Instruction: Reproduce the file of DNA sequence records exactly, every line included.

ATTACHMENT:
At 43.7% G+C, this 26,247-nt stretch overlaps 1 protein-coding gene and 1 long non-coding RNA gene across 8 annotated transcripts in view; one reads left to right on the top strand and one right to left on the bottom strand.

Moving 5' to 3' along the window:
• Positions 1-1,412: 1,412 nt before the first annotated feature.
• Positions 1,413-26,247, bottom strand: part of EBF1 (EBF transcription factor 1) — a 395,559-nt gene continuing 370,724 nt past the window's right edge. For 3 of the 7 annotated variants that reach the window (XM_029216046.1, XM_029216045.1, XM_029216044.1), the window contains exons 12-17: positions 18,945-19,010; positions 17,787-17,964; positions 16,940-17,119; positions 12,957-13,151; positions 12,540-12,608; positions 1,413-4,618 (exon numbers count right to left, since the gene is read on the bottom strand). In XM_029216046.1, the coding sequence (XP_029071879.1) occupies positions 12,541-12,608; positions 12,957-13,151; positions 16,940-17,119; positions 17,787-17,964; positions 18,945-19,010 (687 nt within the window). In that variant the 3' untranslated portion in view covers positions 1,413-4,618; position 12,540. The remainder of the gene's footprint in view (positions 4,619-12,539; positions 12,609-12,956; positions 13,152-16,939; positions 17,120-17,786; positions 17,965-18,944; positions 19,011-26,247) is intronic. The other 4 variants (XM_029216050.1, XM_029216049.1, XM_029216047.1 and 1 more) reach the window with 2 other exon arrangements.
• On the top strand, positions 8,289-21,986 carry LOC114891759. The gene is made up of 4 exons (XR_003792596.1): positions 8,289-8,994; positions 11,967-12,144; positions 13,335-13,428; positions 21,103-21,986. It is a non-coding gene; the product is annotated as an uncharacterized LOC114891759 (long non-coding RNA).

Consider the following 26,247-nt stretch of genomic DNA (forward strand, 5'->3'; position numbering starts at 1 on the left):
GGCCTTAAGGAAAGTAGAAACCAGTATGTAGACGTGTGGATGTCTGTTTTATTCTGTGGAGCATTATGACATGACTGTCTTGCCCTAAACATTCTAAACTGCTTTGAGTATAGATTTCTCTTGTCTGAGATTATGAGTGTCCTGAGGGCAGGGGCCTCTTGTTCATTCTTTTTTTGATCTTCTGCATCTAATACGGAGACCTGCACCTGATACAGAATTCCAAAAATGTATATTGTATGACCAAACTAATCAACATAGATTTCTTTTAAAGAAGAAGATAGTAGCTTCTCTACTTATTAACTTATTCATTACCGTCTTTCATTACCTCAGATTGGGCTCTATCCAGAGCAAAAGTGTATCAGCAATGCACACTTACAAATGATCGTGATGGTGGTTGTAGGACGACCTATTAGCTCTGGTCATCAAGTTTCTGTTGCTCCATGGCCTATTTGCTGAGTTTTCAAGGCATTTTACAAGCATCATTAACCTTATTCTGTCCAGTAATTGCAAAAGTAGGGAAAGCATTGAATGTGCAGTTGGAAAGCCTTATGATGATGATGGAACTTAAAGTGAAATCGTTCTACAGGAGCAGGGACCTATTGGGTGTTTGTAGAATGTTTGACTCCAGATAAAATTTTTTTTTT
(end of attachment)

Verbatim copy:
At 43.7% G+C, this 26,247-nt stretch overlaps 1 protein-coding gene and 1 long non-coding RNA gene across 8 annotated transcripts in view; one reads left to right on the top strand and one right to left on the bottom strand.

Moving 5' to 3' along the window:
• Positions 1-1,412: 1,412 nt before the first annotated feature.
• Positions 1,413-26,247, bottom strand: part of EBF1 (EBF transcription factor 1) — a 395,559-nt gene continuing 370,724 nt past the window's right edge. For 3 of the 7 annotated variants that reach the window (XM_029216046.1, XM_029216045.1, XM_029216044.1), the window contains exons 12-17: positions 18,945-19,010; positions 17,787-17,964; positions 16,940-17,119; positions 12,957-13,151; positions 12,540-12,608; positions 1,413-4,618 (exon numbers count right to left, since the gene is read on the bottom strand). In XM_029216046.1, the coding sequence (XP_029071879.1) occupies positions 12,541-12,608; positions 12,957-13,151; positions 16,940-17,119; positions 17,787-17,964; positions 18,945-19,010 (687 nt within the window). In that variant the 3' untranslated portion in view covers positions 1,413-4,618; position 12,540. The remainder of the gene's footprint in view (positions 4,619-12,539; positions 12,609-12,956; positions 13,152-16,939; positions 17,120-17,786; positions 17,965-18,944; positions 19,011-26,247) is intronic. The other 4 variants (XM_029216050.1, XM_029216049.1, XM_029216047.1 and 1 more) reach the window with 2 other exon arrangements.
• On the top strand, positions 8,289-21,986 carry LOC114891759. The gene is made up of 4 exons (XR_003792596.1): positions 8,289-8,994; positions 11,967-12,144; positions 13,335-13,428; positions 21,103-21,986. It is a non-coding gene; the product is annotated as an uncharacterized LOC114891759 (long non-coding RNA).

Consider the following 26,247-nt stretch of genomic DNA (forward strand, 5'->3'; position numbering starts at 1 on the left):
GGCCTTAAGGAAAGTAGAAACCAGTATGTAGACGTGTGGATGTCTGTTTTATTCTGTGGAGCATTATGACATGACTGTCTTGCCCTAAACATTCTAAACTGCTTTGAGTATAGATTTCTCTTGTCTGAGATTATGAGTGTCCTGAGGGCAGGGGCCTCTTGTTCATTCTTTTTTTGATCTTCTGCATCTAATACGGAGACCTGCACCTGATACAGAATTCCAAAAATGTATATTGTATGACCAAACTAATCAACATAGATTTCTTTTAAAGAAGAAGATAGTAGCTTCTCTACTTATTAACTTATTCATTACCGTCTTTCATTACCTCAGATTGGGCTCTATCCAGAGCAAAAGTGTATCAGCAATGCACACTTACAAATGATCGTGATGGTGGTTGTAGGACGACCTATTAGCTCTGGTCATCAAGTTTCTGTTGCTCCATGGCCTATTTGCTGAGTTTTCAAGGCATTTTACAAGCATCATTAACCTTATTCTGTCCAGTAATTGCAAAAGTAGGGAAAGCATTGAATGTGCAGTTGGAAAGCCTTATGATGATGATGGAACTTAAAGTGAAATCGTTCTACAGGAGCAGGGACCTATTGGGTGTTTGTAGAATGTTTGACTCCAGATAAAATTTTTTTTTT